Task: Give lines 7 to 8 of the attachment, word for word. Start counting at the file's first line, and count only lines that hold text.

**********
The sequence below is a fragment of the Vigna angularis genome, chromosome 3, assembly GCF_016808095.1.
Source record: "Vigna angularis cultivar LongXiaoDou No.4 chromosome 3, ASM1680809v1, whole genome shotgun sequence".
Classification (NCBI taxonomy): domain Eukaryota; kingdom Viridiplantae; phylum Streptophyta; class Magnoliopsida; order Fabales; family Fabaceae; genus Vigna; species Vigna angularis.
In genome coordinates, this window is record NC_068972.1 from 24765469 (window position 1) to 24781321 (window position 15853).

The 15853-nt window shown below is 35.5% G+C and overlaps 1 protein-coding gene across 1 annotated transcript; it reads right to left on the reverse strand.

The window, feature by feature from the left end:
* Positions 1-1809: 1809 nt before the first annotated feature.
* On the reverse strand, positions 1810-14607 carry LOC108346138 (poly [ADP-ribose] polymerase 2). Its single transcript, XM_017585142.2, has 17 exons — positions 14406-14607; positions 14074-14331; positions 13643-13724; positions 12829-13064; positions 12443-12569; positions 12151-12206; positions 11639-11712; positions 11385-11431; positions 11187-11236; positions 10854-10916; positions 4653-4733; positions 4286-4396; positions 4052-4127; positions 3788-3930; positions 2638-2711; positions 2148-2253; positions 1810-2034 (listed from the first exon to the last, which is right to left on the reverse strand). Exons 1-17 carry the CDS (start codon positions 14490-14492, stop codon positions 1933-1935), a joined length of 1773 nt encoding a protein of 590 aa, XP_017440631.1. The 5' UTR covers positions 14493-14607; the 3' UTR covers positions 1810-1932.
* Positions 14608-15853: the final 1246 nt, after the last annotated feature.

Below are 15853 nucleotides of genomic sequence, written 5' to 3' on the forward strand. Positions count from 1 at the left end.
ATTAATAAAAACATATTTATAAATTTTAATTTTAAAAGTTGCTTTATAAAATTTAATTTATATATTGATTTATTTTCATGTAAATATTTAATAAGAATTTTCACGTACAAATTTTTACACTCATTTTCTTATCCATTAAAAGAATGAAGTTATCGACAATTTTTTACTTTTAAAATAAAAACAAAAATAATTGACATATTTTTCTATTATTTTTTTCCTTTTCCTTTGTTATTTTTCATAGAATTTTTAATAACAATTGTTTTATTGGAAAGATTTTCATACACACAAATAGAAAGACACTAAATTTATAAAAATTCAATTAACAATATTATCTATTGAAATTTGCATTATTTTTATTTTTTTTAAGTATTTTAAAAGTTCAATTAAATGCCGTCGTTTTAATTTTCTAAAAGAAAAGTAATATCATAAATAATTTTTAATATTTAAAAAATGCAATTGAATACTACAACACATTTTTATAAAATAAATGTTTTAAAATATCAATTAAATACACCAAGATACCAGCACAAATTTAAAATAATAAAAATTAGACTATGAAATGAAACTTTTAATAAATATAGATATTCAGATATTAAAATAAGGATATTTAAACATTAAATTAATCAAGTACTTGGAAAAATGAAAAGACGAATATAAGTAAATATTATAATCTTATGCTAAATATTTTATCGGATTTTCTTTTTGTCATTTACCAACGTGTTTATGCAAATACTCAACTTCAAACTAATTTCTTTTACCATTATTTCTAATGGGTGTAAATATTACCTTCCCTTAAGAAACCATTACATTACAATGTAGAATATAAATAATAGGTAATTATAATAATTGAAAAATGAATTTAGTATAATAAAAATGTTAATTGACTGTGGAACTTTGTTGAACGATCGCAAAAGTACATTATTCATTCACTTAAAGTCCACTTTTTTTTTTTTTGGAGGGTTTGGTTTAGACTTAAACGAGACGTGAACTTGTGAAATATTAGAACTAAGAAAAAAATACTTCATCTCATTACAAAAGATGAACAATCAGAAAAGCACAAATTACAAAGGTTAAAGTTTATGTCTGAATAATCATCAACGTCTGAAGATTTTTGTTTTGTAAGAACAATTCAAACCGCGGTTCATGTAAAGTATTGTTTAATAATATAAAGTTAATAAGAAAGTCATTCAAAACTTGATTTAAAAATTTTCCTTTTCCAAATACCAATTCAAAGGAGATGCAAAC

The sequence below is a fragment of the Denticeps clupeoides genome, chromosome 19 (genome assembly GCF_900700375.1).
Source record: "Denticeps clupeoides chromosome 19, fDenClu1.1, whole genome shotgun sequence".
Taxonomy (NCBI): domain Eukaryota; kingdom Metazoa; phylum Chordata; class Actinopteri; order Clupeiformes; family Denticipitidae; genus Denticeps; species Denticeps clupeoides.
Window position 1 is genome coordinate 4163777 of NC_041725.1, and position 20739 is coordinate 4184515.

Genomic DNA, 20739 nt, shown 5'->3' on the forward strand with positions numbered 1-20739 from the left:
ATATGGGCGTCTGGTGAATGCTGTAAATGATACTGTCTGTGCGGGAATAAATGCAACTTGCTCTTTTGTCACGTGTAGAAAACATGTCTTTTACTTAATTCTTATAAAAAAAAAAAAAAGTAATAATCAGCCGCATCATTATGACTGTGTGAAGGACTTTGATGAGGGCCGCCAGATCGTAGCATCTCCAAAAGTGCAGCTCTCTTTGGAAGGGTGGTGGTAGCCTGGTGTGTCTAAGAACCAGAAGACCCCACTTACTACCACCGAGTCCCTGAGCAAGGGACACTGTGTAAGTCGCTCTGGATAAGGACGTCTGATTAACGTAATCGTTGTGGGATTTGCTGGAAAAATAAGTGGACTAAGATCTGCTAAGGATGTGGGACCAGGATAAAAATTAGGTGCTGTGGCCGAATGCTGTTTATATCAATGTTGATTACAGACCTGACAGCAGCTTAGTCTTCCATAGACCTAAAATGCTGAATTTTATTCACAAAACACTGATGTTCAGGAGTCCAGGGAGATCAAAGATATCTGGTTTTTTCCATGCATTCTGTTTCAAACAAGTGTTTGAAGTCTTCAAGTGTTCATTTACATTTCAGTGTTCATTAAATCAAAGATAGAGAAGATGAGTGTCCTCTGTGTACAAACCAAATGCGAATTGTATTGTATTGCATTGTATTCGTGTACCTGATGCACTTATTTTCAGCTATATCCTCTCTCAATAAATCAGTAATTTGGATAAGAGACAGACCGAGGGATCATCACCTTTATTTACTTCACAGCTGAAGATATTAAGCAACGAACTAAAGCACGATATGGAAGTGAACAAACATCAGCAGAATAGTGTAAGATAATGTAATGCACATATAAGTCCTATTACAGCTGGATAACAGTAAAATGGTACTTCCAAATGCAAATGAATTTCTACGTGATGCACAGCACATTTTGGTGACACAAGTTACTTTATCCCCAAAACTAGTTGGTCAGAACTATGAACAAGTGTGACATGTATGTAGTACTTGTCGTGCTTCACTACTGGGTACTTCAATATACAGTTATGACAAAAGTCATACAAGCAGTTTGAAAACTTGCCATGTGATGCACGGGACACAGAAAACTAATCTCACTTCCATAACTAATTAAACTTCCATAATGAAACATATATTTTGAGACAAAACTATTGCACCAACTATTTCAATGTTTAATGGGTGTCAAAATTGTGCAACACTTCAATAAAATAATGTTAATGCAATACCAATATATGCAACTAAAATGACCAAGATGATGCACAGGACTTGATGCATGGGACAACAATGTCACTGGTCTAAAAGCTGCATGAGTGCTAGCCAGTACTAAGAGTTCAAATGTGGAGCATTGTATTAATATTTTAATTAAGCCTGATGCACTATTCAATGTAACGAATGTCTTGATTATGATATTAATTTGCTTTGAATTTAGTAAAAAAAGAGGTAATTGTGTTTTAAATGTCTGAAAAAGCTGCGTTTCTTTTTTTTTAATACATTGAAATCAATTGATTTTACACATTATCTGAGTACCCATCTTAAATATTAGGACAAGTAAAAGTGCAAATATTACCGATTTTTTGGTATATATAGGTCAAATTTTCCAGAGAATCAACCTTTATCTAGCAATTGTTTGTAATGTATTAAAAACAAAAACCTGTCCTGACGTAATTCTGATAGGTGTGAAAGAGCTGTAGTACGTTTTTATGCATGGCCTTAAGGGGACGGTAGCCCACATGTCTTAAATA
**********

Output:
* Positions 1-1809: 1809 nt before the first annotated feature.
* On the reverse strand, positions 1810-14607 carry LOC108346138 (poly [ADP-ribose] polymerase 2). Its single transcript, XM_017585142.2, has 17 exons — positions 14406-14607; positions 14074-14331; positions 13643-13724; positions 12829-13064; positions 12443-12569; positions 12151-12206; positions 11639-11712; positions 11385-11431; positions 11187-11236; positions 10854-10916; positions 4653-4733; positions 4286-4396; positions 4052-4127; positions 3788-3930; positions 2638-2711; positions 2148-2253; positions 1810-2034 (listed from the first exon to the last, which is right to left on the reverse strand). Exons 1-17 carry the CDS (start codon positions 14490-14492, stop codon positions 1933-1935), a joined length of 1773 nt encoding a protein of 590 aa, XP_017440631.1. The 5' UTR covers positions 14493-14607; the 3' UTR covers positions 1810-1932.